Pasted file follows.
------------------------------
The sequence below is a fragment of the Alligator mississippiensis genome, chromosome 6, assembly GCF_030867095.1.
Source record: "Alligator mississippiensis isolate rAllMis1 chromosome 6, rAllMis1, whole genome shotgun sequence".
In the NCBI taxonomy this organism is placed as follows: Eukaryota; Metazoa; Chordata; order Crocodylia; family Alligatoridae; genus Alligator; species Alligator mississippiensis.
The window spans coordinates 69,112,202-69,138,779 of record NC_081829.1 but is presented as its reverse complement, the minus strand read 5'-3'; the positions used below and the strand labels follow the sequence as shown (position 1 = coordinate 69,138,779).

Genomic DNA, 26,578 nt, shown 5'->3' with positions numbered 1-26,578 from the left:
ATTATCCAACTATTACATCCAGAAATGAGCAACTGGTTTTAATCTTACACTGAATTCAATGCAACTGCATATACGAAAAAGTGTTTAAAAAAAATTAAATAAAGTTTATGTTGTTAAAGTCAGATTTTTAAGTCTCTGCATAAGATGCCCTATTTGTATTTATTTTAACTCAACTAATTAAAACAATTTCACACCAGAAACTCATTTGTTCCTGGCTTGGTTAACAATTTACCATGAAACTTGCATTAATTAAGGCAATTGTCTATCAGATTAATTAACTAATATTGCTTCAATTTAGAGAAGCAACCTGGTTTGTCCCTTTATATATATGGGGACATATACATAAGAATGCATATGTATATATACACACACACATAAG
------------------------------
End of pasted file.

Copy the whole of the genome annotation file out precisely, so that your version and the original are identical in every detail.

The sequence below is a fragment of the Alligator mississippiensis genome, chromosome 6, assembly GCF_030867095.1.
Source record: "Alligator mississippiensis isolate rAllMis1 chromosome 6, rAllMis1, whole genome shotgun sequence".
In the NCBI taxonomy this organism is placed as follows: Eukaryota; Metazoa; Chordata; order Crocodylia; family Alligatoridae; genus Alligator; species Alligator mississippiensis.
The window spans coordinates 69,112,202-69,138,779 of record NC_081829.1 but is presented as its reverse complement, the minus strand read 5'-3'; the positions used below and the strand labels follow the sequence as shown (position 1 = coordinate 69,138,779).

Genomic DNA, 26,578 nt, shown 5'->3' with positions numbered 1-26,578 from the left:
ATTATCCAACTATTACATCCAGAAATGAGCAACTGGTTTTAATCTTACACTGAATTCAATGCAACTGCATATACGAAAAAGTGTTTAAAAAAAATTAAATAAAGTTTATGTTGTTAAAGTCAGATTTTTAAGTCTCTGCATAAGATGCCCTATTTGTATTTATTTTAACTCAACTAATTAAAACAATTTCACACCAGAAACTCATTTGTTCCTGGCTTGGTTAACAATTTACCATGAAACTTGCATTAATTAAGGCAATTGTCTATCAGATTAATTAACTAATATTGCTTCAATTTAGAGAAGCAACCTGGTTTGTCCCTTTATATATATGGGGACATATACATAAGAATGCATATGTATATATACACACACACATAAG